US aviation regulators are planning to require emergency inspections of one of the most popular jet engines in the world as a result of the fatal accident earlier this week on a Southwest Airlines plane.
The call for additional inspections reflected "information gathered from the investigation of Tuesday's Southwest Airlines engine failure", the FAA said. The FAA said its directive would affect more than 350 engines in the USA and hundreds more worldwide.
Over the past week the entire airline industry was shocked after the unfortunate death of a woman that was caused by an exploding engine on a Southwest Airlines flight.
CFM recommended that fan blades with 20,000 cycles should be inspected by the end of August.
Jennifer Riordan, 43, was sitting in the window seat next to the wing.
Fortunately, the passenger compartment remained intact and the pilot was able to make an emergency landing in Pensacola, Florida without any injuries. The airline eventually did begin conducting inspections of certain engine fan blades.
At a press conference Tuesday evening, NTSB head Robert Sumwalt told reporters that investigators had discovered substantial evidence of metal fatigue in the area where the fan blade separated from the hub.
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While wind and debris swirled around the depressurized cabin, 20 minutes passed as Shults maneuvered the plane on just one engine, deftly rerouting it to Philadelphia for an emergency landing.
The divergence marked a rare difference of approach between the two agencies, especially on one of the world's most-used aviation products.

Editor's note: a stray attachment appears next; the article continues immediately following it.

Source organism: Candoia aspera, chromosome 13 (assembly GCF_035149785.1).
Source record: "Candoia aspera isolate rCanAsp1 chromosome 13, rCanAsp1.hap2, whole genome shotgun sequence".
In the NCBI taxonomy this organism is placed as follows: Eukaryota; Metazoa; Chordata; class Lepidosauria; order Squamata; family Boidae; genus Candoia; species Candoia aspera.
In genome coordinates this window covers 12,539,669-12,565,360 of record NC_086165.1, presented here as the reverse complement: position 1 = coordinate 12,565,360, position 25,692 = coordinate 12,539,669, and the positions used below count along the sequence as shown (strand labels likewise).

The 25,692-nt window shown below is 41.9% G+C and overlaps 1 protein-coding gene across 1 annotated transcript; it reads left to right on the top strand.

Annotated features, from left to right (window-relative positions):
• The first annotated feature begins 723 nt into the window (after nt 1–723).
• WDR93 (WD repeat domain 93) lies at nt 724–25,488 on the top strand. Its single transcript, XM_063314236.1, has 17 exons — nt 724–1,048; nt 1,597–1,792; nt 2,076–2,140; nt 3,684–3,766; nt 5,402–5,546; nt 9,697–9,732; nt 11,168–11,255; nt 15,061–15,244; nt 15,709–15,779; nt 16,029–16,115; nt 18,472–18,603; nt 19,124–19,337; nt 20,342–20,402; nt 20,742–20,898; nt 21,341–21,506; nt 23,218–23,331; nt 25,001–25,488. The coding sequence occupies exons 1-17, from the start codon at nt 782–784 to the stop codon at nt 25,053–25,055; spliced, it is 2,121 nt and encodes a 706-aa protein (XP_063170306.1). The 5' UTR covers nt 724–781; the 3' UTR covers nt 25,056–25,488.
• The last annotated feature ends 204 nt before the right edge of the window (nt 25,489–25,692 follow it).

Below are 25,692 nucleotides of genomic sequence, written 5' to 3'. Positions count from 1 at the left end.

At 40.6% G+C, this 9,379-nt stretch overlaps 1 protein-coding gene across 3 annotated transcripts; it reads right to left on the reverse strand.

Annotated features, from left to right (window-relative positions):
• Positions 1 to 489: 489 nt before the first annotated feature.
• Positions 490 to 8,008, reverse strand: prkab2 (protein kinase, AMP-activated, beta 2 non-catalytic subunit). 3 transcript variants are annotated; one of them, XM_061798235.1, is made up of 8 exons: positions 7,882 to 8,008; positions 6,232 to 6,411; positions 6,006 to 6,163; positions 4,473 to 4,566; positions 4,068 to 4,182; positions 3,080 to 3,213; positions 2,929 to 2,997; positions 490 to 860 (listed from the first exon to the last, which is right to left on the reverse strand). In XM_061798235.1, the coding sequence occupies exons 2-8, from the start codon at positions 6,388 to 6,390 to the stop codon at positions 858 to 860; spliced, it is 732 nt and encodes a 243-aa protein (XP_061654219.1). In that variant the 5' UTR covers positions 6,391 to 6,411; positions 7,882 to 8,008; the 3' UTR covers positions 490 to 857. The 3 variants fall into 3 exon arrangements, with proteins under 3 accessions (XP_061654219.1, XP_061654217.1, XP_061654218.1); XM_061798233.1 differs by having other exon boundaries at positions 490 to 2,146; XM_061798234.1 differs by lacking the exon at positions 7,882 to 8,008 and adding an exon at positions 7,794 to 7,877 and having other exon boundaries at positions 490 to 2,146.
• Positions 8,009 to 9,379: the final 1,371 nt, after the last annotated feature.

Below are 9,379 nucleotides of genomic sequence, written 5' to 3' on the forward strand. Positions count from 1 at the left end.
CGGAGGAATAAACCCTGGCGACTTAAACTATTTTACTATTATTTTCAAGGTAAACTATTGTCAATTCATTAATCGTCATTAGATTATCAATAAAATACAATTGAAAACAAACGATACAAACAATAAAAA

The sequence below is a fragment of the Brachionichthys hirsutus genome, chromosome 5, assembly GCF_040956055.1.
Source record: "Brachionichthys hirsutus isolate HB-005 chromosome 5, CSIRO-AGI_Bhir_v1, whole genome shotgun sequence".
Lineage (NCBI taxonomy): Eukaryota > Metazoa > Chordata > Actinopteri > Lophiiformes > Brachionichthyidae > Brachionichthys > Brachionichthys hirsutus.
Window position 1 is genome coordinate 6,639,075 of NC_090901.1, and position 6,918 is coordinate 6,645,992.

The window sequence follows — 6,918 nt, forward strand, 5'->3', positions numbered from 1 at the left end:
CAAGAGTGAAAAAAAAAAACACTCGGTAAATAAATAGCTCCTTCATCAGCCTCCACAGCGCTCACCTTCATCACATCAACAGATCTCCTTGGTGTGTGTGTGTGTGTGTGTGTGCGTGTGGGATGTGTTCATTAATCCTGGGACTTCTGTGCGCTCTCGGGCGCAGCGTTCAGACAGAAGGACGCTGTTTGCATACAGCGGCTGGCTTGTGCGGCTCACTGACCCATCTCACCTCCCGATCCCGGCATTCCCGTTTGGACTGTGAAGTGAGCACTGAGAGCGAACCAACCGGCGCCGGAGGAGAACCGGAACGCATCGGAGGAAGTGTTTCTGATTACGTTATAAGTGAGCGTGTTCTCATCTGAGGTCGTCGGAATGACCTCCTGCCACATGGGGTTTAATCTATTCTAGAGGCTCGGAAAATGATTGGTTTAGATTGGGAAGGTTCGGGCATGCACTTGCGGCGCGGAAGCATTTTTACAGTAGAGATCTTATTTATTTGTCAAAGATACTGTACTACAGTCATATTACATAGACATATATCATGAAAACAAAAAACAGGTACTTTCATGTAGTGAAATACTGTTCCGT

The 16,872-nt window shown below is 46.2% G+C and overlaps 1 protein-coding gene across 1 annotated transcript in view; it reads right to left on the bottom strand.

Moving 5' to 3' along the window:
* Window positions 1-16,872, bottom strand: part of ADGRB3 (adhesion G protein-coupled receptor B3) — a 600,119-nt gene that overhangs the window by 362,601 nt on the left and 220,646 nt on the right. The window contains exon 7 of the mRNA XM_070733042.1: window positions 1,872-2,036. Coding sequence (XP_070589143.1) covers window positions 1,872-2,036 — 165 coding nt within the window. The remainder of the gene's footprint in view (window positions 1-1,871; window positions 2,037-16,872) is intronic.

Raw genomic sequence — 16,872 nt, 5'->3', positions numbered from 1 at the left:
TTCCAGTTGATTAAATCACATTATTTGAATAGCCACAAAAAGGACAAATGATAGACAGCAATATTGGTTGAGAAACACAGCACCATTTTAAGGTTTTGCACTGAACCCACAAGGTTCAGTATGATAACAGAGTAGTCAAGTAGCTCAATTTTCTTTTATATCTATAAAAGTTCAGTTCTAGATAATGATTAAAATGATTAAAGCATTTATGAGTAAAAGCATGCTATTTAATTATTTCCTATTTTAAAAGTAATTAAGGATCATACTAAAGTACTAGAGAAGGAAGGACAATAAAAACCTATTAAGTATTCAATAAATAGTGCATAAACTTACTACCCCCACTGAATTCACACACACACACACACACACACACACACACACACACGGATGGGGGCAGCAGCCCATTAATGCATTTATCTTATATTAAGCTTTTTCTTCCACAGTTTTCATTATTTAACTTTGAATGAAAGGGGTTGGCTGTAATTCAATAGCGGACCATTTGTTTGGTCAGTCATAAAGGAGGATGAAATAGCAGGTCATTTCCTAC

The CFM56-7B engine was manufactured by CFM International, a joint venture between General Electric Co.
"Everybody is talking about Tammie Jo and how cool and calm she was in a crisis, and that's just Tammie Jo", Rachel Russo, who attends church with Shults, said. CFM also urged the Federal Aviation Administration to issue an Airworthiness Directive to ensure prompt compliance with the recommended inspections.
Several other domestic airlines, including Delta and American, also began inspections of certain engine fan blades a year ago following the 2016 incident, according to Bloomberg.
Southwest said after the incident that it was accelerating its existing engine inspection program "out of an abundance of caution" and expected to complete it over the next 30 days. It said that any fan blades that failed the inspection would have to be replaced.
Southwest already announced it was starting an "accelerated inspection" of its fleet after the deadly failure, and other airlines have announced their own inspection plans.